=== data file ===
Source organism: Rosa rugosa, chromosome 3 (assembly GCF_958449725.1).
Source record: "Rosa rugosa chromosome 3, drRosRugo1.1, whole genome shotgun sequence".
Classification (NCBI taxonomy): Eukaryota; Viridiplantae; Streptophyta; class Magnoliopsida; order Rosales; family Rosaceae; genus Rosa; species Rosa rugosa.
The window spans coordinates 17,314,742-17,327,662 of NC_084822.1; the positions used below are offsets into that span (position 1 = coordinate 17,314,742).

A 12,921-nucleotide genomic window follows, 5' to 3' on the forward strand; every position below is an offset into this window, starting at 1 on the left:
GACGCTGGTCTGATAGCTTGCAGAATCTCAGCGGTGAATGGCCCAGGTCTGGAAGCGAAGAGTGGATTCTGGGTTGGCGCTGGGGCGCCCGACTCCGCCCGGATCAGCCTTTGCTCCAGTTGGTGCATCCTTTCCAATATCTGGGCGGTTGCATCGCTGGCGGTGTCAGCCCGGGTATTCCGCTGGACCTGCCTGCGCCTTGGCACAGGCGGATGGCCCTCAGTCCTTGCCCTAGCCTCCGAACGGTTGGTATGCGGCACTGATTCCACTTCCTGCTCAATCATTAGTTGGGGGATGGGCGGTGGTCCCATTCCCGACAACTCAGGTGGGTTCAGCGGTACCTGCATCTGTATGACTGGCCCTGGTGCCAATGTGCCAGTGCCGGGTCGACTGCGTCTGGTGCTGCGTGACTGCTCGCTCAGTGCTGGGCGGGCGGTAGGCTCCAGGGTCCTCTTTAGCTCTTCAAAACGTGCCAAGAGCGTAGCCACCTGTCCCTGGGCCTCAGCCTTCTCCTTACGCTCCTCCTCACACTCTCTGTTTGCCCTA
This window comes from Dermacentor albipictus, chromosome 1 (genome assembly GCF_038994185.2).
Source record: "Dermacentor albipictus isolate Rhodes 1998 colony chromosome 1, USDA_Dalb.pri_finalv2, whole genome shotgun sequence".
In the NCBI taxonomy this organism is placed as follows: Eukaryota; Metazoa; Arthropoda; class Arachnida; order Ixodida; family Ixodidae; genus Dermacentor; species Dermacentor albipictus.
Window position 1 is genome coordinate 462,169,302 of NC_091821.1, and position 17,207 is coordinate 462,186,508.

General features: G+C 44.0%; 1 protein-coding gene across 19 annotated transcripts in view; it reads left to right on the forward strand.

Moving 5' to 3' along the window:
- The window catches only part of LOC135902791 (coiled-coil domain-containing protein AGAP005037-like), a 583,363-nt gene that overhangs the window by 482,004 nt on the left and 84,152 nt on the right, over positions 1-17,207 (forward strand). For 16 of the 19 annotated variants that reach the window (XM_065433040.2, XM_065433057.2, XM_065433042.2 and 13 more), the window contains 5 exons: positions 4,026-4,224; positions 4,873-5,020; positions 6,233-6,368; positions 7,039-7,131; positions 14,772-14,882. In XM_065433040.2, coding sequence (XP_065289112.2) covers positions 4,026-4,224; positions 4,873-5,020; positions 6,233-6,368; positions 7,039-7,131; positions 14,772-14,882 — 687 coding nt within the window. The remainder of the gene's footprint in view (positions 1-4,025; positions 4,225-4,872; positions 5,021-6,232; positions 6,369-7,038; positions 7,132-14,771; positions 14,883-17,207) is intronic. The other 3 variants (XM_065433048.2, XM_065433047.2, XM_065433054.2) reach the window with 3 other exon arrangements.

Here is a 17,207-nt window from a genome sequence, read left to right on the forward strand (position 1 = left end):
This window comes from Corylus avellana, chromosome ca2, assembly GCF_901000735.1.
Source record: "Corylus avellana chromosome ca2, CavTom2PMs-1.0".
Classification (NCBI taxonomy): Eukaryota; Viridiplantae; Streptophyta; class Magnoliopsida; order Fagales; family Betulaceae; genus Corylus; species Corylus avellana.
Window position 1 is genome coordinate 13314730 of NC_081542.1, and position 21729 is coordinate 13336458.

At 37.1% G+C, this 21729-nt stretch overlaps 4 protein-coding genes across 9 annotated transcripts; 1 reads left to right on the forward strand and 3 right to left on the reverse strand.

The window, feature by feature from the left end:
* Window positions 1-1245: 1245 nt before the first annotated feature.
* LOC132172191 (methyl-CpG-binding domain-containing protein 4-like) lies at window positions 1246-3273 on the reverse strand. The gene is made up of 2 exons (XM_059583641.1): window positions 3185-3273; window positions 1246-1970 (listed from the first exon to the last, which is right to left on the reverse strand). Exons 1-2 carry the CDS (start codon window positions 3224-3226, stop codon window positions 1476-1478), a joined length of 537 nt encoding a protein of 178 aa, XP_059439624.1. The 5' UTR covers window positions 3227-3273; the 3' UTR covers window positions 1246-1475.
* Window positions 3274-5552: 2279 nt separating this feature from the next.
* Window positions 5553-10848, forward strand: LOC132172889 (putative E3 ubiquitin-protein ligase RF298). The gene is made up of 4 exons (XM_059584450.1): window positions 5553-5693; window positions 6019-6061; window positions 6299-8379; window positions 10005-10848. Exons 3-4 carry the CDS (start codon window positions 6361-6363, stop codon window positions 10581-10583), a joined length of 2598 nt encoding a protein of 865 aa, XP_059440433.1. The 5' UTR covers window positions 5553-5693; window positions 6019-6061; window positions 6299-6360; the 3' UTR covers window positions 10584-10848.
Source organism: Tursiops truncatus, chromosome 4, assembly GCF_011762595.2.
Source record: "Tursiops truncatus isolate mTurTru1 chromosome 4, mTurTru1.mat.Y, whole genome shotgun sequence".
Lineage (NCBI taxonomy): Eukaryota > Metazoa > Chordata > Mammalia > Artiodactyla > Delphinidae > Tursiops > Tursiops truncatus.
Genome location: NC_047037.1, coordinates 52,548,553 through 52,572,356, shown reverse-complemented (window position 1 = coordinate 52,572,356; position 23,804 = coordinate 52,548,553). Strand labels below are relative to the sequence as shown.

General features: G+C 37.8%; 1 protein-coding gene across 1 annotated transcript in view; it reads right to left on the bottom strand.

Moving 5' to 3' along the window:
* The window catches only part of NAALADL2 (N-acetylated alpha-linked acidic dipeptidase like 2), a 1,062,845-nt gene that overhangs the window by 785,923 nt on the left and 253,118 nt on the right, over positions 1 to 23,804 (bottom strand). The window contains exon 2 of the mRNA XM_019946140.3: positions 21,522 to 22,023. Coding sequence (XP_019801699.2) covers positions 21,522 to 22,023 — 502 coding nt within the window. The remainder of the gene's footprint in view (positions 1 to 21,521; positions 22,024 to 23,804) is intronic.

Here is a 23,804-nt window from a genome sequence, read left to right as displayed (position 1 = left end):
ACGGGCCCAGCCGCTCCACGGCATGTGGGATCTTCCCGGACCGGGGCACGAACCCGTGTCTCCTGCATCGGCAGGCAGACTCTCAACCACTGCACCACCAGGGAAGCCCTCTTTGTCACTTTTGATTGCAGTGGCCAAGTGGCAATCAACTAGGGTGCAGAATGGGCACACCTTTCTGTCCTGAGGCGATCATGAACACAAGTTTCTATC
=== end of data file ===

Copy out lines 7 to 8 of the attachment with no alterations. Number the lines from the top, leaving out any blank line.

This window comes from Dermacentor albipictus, chromosome 1 (genome assembly GCF_038994185.2).
Source record: "Dermacentor albipictus isolate Rhodes 1998 colony chromosome 1, USDA_Dalb.pri_finalv2, whole genome shotgun sequence".